Hello, this is Laura Lee Rose – author of the business and time management books TimePeace: Making peace with time – the The Book of Answers:  105 Career Critical Situations – and I am a  business and efficiency coach that specializes in time management, project management and work-life balance strategies.

Today’s question comes from a busy professional:

I’m searching for career expert that will answer this question: “When someone has accepted another position and preparing to leave their current job, what is the best advice you’d give them?”

There are several ways or reasons to leave your current job:

  • New job at same company but different department or location
  • New job at a different company
  • Starting your own business
  • Retiring

Remain Professional

In all cases, my best advice is to always remain professional.  This means:

  • Document all your projects and make all your notes available – so that others can pick up exactly where you left off.
  • Leave your number in case they need to consult with you on some things after you leave.  (People rarely will take you up on that offer – but it’s really the thought/offer that counts)
  • OFFER to contact your clients and introduce them to the person taking over for you  This provides your clients a smooth continuity to the new person as well as lets them know what’s going on.
  • OFFER to meet with the person taking over for you – to review all your documents, notes and answer questions about clients, etc
  • Give 2 weeks’ notice – so that you can do the above transition

The Handoff

Regardless of why you leave, you want to be seen as a valuable contributor – even as you walk out the door.  One way to illustrate your value is the handoff.   This is where you outline all your tasks, procedures and assets used to do your role.

Unfortunately, more times than not, you will not have an actually “person” to train or prepare for your departure.  Many employers fail to identify a replacement until you are long gone.  This means you need to be document everything of significance.  I recommend you document all the time, while you are in the current job.  There may be times when you are on vacation, out sick, or considered for a larger position.  Having your hand-off documentation always available allows you to either temporarily or permanently walk away with the confidence that everything will still run smoothly because of your preparedness.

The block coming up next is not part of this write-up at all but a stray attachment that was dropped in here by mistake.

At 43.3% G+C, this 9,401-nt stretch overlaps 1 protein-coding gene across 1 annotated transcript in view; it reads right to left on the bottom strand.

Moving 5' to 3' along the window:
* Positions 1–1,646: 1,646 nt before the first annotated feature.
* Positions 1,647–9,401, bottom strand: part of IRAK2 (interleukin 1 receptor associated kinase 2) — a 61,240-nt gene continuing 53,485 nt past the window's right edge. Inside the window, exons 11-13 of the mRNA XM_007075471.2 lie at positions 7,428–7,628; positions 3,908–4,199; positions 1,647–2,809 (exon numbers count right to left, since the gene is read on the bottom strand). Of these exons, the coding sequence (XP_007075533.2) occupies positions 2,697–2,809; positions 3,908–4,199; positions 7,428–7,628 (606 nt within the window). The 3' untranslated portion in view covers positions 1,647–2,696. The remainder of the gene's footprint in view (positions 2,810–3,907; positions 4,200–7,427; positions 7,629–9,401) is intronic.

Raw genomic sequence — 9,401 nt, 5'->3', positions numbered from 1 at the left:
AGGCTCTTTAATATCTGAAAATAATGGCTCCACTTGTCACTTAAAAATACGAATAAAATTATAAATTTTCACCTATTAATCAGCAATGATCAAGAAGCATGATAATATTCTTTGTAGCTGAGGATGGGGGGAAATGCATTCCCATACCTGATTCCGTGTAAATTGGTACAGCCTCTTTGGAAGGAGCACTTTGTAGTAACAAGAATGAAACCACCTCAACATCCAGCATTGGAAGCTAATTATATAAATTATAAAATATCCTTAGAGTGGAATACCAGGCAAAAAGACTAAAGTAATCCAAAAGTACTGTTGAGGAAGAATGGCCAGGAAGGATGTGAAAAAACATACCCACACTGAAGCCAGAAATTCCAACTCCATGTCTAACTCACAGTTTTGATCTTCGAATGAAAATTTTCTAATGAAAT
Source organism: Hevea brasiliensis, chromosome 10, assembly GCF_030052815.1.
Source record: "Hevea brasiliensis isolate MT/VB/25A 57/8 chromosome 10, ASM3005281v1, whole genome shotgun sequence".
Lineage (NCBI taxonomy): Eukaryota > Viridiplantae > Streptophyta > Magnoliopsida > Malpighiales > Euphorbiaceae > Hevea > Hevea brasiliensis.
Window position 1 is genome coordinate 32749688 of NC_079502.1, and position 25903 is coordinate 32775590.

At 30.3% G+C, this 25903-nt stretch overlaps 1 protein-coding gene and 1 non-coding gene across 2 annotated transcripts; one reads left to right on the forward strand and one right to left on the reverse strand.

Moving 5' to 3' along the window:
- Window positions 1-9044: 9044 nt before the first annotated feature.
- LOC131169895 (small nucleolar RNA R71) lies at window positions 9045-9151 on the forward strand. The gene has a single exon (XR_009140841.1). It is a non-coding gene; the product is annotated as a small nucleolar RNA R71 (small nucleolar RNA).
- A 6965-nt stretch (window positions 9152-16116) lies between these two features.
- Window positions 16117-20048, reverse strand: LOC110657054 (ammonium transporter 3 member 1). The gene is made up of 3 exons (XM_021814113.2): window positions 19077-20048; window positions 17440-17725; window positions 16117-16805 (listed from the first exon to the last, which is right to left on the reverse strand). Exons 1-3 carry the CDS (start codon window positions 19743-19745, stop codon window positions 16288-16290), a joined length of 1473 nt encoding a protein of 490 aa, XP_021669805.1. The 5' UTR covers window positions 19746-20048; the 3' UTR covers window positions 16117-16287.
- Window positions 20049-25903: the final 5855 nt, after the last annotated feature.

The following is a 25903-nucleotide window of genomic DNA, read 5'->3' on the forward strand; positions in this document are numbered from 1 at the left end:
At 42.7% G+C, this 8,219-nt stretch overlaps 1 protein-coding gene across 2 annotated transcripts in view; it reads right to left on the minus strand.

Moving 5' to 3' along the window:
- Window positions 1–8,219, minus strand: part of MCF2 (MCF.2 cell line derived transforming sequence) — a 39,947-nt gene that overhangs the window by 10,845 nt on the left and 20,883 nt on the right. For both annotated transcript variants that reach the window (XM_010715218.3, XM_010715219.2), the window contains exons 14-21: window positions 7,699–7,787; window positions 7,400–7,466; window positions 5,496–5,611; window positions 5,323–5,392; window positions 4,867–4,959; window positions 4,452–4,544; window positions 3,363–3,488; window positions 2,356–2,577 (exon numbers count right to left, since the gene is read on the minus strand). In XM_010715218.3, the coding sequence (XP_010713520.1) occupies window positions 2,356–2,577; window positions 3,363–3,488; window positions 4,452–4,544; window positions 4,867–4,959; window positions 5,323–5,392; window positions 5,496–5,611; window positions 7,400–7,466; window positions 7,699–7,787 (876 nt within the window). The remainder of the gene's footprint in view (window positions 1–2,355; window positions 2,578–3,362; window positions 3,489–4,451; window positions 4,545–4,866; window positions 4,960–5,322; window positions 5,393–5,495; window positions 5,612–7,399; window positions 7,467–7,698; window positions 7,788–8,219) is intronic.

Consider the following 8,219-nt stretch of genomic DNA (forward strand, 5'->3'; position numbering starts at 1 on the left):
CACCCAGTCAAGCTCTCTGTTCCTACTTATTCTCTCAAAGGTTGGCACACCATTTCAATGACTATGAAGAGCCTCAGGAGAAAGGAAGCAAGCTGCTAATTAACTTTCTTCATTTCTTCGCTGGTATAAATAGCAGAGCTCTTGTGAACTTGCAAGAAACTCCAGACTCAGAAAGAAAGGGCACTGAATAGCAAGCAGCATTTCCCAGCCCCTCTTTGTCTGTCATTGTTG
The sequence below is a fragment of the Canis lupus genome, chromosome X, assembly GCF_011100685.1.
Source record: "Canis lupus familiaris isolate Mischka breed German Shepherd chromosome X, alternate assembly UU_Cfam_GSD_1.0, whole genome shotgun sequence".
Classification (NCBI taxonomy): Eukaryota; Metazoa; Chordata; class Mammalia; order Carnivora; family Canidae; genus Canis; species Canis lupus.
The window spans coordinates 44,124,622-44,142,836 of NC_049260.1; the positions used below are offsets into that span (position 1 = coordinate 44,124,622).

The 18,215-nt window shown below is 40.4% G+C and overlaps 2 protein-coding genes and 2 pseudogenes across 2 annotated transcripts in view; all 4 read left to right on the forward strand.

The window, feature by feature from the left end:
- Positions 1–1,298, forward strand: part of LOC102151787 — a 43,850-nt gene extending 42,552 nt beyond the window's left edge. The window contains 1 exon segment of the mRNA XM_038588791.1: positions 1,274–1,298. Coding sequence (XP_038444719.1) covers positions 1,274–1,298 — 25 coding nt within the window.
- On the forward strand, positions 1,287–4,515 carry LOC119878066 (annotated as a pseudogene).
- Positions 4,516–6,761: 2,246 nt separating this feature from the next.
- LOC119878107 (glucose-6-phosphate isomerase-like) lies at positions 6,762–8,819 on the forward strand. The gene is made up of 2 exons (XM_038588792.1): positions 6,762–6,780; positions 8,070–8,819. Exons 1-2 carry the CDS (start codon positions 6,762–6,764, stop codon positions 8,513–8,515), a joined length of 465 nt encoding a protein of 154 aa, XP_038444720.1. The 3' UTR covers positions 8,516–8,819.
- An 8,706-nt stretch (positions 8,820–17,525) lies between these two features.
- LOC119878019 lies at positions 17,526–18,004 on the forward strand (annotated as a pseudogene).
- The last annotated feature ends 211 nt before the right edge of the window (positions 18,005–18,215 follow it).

Client Handoff

Contacting your clients and introducing them to the “new person” is another hand-off item.  Make sure to check with your supervisors before contacting your clients because some employees prefer to handle that piece differently.  But you should always offer because it:

  • Illustrates your commitment to your clients
  • Put the client notification on the employee’s radar as an important aspect of the hand-off

Giving Notice

Giving 2 weeks’ notice is not as common as in the past.  Depending upon the reason for your departure, your employer may choose to release you sooner.  But I still recommend it.  A 2-week’s notice gives you the time to execute a professional hand-off to co-workers, clients and other assets.

Life is full of twists and turns. You will never know when your paths are going to cross again.  Therefore, you want to be professional at all times.

I know your situation is different.  If you would like additional information on this topic, please contact LauraRose@RoseCoaching.info

I am a business coach and this is what I do professionally.  It’s easy to sign up for a complementary one-on-one coaching call, just use this link https://www.timetrade.com/book/WFSFQ

With enough notice, it would be my honor to guest-speak at no cost to your group organization.

 

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